How Devo works
Here's a high-level view of how data flows into Devo, the principal internal components responsible for managing and storing data, and how data is queried and retrieved.
Ingesting and storing data
Devo ingests data sent from any number of varied data sources. These data sources can be configured to send events directly to Devo if they are capable of applying the necessary Devo tag to their events and establishing a secure channel. Otherwise, they can send their events to the Devo relay. The relay, installed within the customer's secure network, can apply rules to associate Devo tags to the inbound events it receives, then compress and forward them to Devo over a secure, encrypted channel.
Devo's event load balancer receives the events, decrypts the data, and distributes them across the available data nodes. There is no ingest delay caused by indexing or data parsing. That's because indexing occurs at frequent fixed intervals and not before saving the data. As data is always saved in the format in which it was received, parsing occurs only at query time. Each data node contains a collector that receives the event and saves it in a file that resides within a directory defined, in parts, by the Devo domain name, date, and the event's Devo tag. The file is kept open to accept subsequent events from the same data source, then every 24 hours the file is archived and a new one created to accept the next 24 hours of events from that same data source. All event data in the data nodes is compressed at a ratio of 10:1.
There are essentially two ways to query data stored in Devo:
- The Devo web application is the main tool used for accessing and querying data. Data is primarily accessed on-screen but can also be downloaded in raw format from within the search window. Read more about querying data in the Devo UI.
- The Devo REST API offers programmatic access to data in Devo and is even capable of forwarding query results to other data storage platforms like Amazon S3, Apache Kafka, or Hadoop. Read more about the REST API.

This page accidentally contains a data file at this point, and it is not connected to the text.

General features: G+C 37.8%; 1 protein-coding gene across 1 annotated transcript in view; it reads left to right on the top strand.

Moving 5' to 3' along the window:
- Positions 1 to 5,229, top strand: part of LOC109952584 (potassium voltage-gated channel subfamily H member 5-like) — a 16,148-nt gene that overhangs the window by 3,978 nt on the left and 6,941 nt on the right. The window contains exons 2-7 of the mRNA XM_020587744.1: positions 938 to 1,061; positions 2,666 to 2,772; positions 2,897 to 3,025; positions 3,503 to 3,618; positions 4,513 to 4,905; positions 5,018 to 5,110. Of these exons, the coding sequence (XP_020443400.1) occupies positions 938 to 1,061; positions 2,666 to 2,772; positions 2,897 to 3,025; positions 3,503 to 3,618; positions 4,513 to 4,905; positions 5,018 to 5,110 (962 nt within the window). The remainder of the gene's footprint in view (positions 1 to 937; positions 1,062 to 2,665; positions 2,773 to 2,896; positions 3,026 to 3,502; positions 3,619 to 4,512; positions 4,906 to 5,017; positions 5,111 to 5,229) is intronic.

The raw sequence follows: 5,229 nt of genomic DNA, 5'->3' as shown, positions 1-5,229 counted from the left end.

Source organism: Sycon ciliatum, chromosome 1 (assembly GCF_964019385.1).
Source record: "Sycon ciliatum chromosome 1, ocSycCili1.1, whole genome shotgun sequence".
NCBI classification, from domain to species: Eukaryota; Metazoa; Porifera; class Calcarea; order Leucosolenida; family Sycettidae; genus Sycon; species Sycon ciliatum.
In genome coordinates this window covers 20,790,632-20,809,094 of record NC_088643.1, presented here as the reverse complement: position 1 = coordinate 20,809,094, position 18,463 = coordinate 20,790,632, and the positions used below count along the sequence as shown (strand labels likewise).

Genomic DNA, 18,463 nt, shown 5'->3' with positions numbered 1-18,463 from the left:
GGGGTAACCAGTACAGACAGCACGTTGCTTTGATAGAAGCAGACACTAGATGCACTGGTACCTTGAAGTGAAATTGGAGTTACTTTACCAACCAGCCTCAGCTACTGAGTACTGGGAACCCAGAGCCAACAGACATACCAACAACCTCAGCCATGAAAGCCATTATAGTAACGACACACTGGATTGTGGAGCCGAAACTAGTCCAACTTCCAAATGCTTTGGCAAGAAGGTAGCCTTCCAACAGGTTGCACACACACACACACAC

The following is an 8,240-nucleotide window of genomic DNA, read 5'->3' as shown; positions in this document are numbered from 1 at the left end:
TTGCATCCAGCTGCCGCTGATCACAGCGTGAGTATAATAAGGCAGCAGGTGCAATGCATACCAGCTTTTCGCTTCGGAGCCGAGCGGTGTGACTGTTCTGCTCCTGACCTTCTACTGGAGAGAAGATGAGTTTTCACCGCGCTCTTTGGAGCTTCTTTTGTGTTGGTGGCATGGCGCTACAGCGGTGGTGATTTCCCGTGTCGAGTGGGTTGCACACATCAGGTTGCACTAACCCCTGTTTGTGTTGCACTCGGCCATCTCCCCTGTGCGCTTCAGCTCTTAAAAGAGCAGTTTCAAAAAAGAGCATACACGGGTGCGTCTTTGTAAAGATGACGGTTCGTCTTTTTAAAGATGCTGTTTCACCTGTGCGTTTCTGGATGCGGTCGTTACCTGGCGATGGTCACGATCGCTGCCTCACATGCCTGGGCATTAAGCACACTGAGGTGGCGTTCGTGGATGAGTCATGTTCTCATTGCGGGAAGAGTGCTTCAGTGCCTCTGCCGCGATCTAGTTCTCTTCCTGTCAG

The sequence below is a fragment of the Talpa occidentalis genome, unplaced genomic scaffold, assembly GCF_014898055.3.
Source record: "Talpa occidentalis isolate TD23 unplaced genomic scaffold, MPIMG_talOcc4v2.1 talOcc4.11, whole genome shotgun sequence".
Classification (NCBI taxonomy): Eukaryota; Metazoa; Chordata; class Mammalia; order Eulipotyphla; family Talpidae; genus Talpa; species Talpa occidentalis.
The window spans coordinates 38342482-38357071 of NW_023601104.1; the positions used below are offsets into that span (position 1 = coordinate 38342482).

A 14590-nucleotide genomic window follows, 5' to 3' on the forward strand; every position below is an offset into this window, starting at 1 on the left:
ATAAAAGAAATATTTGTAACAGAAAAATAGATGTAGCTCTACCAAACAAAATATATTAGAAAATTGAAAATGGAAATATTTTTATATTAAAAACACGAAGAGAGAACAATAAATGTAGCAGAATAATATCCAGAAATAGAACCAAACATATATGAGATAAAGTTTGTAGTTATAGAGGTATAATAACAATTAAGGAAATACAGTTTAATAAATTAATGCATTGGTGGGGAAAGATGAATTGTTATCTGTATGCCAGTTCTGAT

All queries are sent to Devo's meta node, which acts as a balancer and distributes the query across the data nodes. The query is then executed in each data node and the results are returned to the meta node, where they are collated. In the case of queries made using the web application, the meta node uses an algorithm to first return those events of the highest relevance. This is done to avoid overloading the browser's memory.
Key platform benefits
Devo's architecture was designed to deliver some important overall benefits as a data operations solution.
- Devo scales on every component of the architecture to ensure optimal performance.
- Scalability is automatic in SaaS deployments in public cloud environments. In on-premise environments, scale-up by adding more data nodes and meta nodes.
- There's no limit to the number of data sources that can send data to your Devo deployment.
- No requirements for resources to build, maintain, and update large, unwieldy indexes.
- Storage is optimized by compressing data at a ratio of 10:1 on average, making better use of the space available.
- The Devo relay can be used to filter out unwanted events to optimize ingestion value.
- The unique practice of storing data in directories that identify customer domains, dates, and event tag information streamlines and speeds data retrieval.
- Even as ingest volumes increase, performance remains blazingly fast. As real-time as you could want.
- Real-time data compressing and decompressing.